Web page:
Hillary Clinton held her first campaign rally since the presidential debates came to a close earlier this week and the campaign moved into its final, frantic stretch. She chose Cleveland as the site, with her campaign feeling increasingly optimistic about its chances in Ohio.
Encouraging early voting numbers and the Democratic nominee’s strong performance in the debates drew Clinton to this battleground, which polls show is close to a dead heat.
“Ohio is a symbol of the progress we have made,” Clinton press secretary Brian Fallon said before she took the stage. He said Clinton is positioned to perform even better than President Obama did in driving early voting turnout in Ohio in 2012.
So how exactly do those close to Hillary Clinton describe her relationship with Al Gore?
“It's bad,” top Clinton aide Huma Abedin apparently wrote in an email late last year. “There is no love lost in this relationship.”
The frank talk about tension between Clinton and the man who served as her husband’s vice president emerged in the latest batch of WikiLeaks disclosures Friday. The comments, revealed in a string of emails hacked from campaign chair John Podesta’s inbox, come into the public eye after Gore waited until the presidential race was almost over to finally endorse Clinton, which he did recently in Florida.
Hillary Clinton has said she started using a private email address instead of a government account as secretary of State because it was more convenient, but newly released messages show it wasn't necessarily that easy.
In fact, Clinton's emails kept winding up in people's spam folders, meaning messages from the country's top diplomat were sometimes getting missed.
"This is not a good system," she wrote to Huma Abedin, one of her closest aides, in November 2010.
Hillary Clinton praised the Black Lives Matter movement and reflected on the rifts exposed by this year's presidential election in an interview with a Florida hip-hop and R&B radio station that was aired Friday afternoon.
Clinton, who was also meeting with black activists during her campaign stop in Ohio, said they've helped "confront systemic racism in America.”
“I’ve met with them, I’ve listened to them -- they’ve come up with a lot of recommendations," she said. "I think they’ve played a very constructive role."
Exactly one year ago, Vice President Joe Biden announced he would not run for president. But if there were any thought he might not inject himself into the campaign with typical vigor, he's put it to rest with a campaign schedule on behalf of Hillary Clinton and Democratic Senate candidates as busy as anyone's.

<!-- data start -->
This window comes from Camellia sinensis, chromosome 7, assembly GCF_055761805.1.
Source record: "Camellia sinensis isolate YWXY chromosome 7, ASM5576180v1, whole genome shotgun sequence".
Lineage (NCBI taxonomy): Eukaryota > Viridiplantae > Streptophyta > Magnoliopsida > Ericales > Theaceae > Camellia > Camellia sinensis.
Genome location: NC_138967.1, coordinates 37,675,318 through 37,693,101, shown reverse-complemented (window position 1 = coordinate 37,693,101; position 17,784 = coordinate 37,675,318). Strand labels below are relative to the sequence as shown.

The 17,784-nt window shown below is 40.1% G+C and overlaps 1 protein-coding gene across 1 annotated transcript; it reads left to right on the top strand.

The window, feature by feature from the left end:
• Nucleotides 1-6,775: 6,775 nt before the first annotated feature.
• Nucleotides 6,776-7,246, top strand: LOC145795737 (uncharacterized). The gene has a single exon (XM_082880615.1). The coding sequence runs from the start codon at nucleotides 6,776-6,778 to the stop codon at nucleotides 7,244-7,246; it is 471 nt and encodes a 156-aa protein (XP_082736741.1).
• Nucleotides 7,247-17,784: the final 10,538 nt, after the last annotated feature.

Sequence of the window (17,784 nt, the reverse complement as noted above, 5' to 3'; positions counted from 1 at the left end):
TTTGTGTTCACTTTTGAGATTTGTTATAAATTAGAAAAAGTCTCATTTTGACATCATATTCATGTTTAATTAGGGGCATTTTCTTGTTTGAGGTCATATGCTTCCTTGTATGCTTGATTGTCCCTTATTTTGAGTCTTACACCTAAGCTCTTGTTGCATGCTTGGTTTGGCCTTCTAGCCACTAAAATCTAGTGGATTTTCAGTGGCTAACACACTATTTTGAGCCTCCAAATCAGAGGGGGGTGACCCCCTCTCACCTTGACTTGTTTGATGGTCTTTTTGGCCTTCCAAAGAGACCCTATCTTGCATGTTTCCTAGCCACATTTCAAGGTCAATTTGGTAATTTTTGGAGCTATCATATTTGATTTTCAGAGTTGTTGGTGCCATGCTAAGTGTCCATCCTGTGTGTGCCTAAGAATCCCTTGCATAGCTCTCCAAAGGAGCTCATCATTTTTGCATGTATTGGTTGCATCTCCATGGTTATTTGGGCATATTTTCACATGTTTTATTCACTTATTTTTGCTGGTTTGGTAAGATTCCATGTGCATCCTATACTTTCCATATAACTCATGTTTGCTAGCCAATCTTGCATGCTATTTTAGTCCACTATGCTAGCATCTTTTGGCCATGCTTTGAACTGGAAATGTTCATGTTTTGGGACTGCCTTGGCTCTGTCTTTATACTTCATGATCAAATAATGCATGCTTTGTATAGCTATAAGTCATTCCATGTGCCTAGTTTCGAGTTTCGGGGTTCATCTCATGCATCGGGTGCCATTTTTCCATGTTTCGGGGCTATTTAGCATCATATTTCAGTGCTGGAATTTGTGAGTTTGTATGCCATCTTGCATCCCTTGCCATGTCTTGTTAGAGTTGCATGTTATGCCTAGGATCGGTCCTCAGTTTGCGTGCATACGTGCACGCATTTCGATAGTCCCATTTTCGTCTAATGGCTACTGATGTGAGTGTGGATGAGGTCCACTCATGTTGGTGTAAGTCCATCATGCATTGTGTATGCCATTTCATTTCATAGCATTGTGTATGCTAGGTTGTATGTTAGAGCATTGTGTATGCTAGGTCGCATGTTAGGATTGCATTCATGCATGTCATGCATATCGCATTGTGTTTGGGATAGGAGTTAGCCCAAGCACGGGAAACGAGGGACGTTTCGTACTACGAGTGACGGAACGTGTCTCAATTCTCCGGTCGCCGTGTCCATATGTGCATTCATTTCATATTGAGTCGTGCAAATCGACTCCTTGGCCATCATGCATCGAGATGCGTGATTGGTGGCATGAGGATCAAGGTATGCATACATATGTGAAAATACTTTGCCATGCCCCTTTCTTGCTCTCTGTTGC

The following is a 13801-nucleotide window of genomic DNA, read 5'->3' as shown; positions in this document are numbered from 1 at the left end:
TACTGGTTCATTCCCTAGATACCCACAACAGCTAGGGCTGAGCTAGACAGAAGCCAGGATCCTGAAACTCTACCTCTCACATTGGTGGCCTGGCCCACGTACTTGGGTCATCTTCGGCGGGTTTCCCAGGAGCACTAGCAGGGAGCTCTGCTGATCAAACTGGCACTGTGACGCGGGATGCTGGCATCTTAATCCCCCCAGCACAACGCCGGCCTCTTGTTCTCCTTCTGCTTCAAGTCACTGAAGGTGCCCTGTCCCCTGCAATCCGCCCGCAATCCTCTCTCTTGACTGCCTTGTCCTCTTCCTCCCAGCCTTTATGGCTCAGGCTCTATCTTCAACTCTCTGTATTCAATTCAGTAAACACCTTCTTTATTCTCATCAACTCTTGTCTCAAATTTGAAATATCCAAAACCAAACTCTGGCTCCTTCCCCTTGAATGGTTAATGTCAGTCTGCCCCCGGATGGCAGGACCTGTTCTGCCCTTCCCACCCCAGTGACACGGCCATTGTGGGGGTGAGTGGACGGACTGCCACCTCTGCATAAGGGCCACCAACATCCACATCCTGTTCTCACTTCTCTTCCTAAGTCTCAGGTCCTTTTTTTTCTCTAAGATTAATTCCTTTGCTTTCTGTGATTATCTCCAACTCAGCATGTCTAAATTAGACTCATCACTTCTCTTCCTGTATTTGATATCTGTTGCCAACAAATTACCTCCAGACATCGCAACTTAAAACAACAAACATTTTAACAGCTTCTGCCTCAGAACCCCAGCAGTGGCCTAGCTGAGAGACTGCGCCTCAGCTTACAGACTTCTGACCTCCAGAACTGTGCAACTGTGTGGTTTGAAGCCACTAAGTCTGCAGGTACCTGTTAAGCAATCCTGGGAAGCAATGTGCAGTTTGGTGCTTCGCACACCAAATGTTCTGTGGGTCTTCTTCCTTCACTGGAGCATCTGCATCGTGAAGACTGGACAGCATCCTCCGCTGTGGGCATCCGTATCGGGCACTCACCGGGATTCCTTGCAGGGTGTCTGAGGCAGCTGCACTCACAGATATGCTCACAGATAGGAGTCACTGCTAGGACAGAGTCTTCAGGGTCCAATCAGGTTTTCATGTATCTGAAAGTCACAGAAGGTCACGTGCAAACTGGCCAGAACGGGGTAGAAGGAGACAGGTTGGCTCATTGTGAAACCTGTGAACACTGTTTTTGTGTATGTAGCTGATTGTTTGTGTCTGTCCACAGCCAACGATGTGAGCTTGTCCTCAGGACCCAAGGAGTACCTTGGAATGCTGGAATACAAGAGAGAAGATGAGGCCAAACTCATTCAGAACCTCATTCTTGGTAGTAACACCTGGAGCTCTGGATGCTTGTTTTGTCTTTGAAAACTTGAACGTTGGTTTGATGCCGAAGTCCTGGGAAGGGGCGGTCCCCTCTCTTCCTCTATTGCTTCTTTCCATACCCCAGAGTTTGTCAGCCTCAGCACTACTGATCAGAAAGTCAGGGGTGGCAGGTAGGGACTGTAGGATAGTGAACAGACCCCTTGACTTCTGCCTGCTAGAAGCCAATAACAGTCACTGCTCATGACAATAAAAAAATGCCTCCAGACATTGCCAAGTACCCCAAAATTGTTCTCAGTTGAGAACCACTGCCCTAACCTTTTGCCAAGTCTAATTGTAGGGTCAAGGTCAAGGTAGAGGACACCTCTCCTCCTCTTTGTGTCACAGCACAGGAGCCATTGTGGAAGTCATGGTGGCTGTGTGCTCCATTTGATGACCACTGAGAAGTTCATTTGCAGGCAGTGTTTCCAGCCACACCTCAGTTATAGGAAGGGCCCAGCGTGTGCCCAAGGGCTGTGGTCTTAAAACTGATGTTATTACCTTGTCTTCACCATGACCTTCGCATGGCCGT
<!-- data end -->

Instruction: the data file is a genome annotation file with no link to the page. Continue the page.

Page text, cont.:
But that doesn't mean he's happy about the way the campaign is going. In fact, the famously blunt Biden is casting the choice before voters in especially stark terms, casting Donald Trump as either "stupid" or "dangerous" -- perhaps even both.
"The press always asks me, 'Don't I wish I were debating him?'" he said at a campaign event near his home town of Scranton, Pa., on Friday.
Imagine San Francisco Giants fans pouring into Chavez Ravine to root the Dodgers to victory in the World Series. Imagine Donald Trump winning the White House and appointing Hillary Clinton his attorney general.
Now imagine something only somewhat less farfetched: Clinton defeating Trump and carrying Texas’ 38 electoral votes on Nov. 8.
Donald Trump looked out at a sea of supporters inside an airy exhibition center Friday and noted the pink “Women for Trump” signs.
He mentioned the size of the crowd, which was smaller than usual but still substantial, and accused the media of failing to tell the truth. “I think we’re going to do well with women for Trump.”
It was a boast. Yet the usual bravado was tinged with bewilderment. Trump cited three polls that showed him leading the race — mentioning none of the many that show him behind — bucking himself up as much as speaking to the audience.
Among the many striking moments of the presidential campaign was the father of a slain Army soldier speaking out against Donald Trump at the Democratic convention -- and Trump's subsequent attacks on Khizr Kahn's family and its Muslim faith.
Khan appeared Friday in a Hillary Clinton ad in which the grief-stricken parent tells the story of his 27-year-old son, Capt. Humayun Khan, who died fighting a suicide bomber in Iraq.
Khan describes the harrowing scene when his son threw himself on the bomber, saving his fellow troops. He was awarded military honors.